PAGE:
by DeAnn Welker April 22, 2008 10:50 am

It would be difficult to have made it to this point without having heard of Juno -- you know, that little movie that somehow made it big, ending up getting nominated for a whole bunch of Oscars, including Best Picture. And the writer -- former stripper-turned-blogger Diablo Cody -- even won one for best original screenplay (which, when competing against the much more original Lars and the Real Girl, was frankly undeserved; but I digress).

It's quirky, cute, lighthearted, and often trying too hard to be clever. And, really, the reason to watch it is for the performances -- and not just Oscar nominee Ellen Page's. Really, the ensemble of supporting characters here are what really makes it. There's Arrested Development and Superbad favorite Michael Cera, who'll make you smile every time he's on screen; Jennifer Garner, who sort of steals the movie with her earnest longing for a child; J.K. Simmons, who actually manages to erase the memory of Schillinger that's been seared into my brain for eternity with his loving father; and Allison Janney, who's typically magical. I would comment on Jason Bateman, but I feel that anything I say will give away the movie for those who haven't seen it yet.

If you enjoyed the quirk and fun of the movie, then, the DVD offers some extras that are just as fun:

There's an informative, conversational commentary on the film with director Jason Reitman and screenwriter Diablo Cody. It's a nice balance to have the two of them there, because Jason, like many directors, tends to get really directory with many bits about the technical stuff in the movie, and Diablo keeps it more light and breezy and about the writing -- how she came up with certain stuff, what things are somewhat autobiographical, etc. Commentaries are almost always better when there are at least two people, so that it's more of a conversation than a narration, and this is no exception. Especially since it's clear these two enjoy talking to each other, so they're never at a loss for things to say about the film and the filmmaking process.

There are 11 deleted scenes -- some that are really more of alternate scenes that deleted scenes -- that don't add all that much to the movie in the way of plot. They are fun, though, and give a bit more insight into the characters. There's one highlight, especially, when Juno sings at an open-mic night, apparently, a song she wrote about her best guy friend getting her pregnant. It's very funny, and ends with a cute interchange between Juno and Bleeker (those names! So overly clever!). There's commentary with director Reitman and screenwriter Cody on the deleted scenes, which is pretty fun, actually, because we find out which scenes Diablo was upset were cut, and which scenes she's actually never seen before (Liberty Bell in her Hulk underwear for one). We also learn that in the open-mic scene, Diablo wrote the lyrics, but Ellen Page herself actually wrote the music. Some people really are entirely too talented, aren't they?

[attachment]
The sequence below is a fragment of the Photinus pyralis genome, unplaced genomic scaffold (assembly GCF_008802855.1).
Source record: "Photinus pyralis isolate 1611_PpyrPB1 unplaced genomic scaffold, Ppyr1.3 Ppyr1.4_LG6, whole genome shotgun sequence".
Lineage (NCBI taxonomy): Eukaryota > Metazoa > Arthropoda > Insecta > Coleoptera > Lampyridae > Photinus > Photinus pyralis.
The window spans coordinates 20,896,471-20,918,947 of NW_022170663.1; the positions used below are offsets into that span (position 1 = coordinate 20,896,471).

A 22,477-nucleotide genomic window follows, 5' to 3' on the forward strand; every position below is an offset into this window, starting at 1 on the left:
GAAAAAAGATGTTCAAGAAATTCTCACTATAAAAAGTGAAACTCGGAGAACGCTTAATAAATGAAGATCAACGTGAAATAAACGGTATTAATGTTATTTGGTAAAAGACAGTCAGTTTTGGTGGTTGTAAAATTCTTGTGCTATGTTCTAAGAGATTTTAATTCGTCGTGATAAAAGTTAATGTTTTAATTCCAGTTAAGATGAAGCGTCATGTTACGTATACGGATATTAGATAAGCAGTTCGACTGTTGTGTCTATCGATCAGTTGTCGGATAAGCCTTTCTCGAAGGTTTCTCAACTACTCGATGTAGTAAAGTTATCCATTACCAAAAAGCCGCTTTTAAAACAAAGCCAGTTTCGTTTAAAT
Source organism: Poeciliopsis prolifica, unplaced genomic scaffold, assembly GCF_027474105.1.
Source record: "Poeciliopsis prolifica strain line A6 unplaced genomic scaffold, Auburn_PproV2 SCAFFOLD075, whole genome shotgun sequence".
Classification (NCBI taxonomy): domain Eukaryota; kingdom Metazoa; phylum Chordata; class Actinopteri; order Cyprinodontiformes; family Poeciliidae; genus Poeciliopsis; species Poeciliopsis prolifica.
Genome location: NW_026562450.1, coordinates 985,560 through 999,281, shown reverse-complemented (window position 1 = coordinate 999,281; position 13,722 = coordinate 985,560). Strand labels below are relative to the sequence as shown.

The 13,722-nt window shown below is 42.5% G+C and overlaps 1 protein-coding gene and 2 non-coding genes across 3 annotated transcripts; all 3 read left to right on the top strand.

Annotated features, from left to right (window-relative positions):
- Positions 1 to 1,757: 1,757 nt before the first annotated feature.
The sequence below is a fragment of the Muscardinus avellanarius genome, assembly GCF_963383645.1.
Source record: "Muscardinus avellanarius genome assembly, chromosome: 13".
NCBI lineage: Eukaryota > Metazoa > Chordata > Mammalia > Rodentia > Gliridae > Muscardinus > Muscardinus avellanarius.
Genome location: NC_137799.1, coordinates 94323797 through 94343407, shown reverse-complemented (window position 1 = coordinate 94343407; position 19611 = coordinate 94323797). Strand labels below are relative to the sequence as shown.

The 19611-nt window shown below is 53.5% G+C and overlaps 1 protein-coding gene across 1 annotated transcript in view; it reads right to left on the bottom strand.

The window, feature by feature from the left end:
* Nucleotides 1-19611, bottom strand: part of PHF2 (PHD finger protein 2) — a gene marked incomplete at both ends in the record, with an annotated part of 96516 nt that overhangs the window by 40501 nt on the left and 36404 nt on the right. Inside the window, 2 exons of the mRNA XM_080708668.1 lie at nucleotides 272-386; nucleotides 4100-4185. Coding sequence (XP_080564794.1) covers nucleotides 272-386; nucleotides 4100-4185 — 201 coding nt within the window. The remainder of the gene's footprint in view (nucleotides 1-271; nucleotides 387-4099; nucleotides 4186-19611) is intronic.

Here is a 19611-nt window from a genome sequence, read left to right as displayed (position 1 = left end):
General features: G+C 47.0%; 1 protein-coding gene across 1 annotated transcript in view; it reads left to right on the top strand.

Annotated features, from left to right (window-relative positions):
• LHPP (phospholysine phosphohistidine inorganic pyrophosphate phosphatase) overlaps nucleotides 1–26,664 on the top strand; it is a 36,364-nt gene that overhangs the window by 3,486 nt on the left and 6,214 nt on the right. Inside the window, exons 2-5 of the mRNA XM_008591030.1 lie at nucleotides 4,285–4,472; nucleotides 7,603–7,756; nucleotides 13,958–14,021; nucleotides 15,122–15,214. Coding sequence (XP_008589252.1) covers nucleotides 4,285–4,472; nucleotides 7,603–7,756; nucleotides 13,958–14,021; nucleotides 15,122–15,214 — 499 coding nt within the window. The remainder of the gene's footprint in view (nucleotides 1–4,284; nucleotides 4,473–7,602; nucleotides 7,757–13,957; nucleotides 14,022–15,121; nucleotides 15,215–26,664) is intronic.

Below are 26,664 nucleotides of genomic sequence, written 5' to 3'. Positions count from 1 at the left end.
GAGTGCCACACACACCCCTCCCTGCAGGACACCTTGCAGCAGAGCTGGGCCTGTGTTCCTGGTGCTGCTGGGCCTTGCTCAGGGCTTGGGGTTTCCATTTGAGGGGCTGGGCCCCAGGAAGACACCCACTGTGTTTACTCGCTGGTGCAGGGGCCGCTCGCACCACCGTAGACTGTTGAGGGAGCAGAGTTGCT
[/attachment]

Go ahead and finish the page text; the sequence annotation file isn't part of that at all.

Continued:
There's a gag reel, which is not really as funny as you'd think given how fun it had to be making this movie. There are a couple of hilarious moments -- including a scene that Ellen cannot make it through without laughing, and it does certainly show the cast's more colorful language, particularly Jason Bateman's (I have to admit I liked him more here than I did in most of the movie; he was definitely funnier). There's also a gag take, which is one extended fake outtake, in which Rainn Wilson and Jason Reitman can't agree on how to lift the bags in a convenience store scene.

The "Cast & Crew Jam" is an all-inclusive music video that seems to feature everyone who was involved in the movie in any way. It's actually entertaining for basically consisting of people just dancing/sitting/jamming/jumping around/acting in front of shimmery, silver streamers. And don't give up if you're not hooked. It's only a few minutes long, and it gets funnier as it goes along.

The best extra here, though, are the screen tests, which demonstrate how organic the chemistry really was between Ellen Page and Michael Cera, because -- other than the fact that she's wearing less makeup -- their interactions together are exactly the same as they are in the movie. They had to know they had gold on their hands with these two. There are screen tests between Ellen and most of the other major players, and they're all gems (mostly because studios usually don't dare to let us see this stuff), but none are as good as Page + Cera. That right there is magic.




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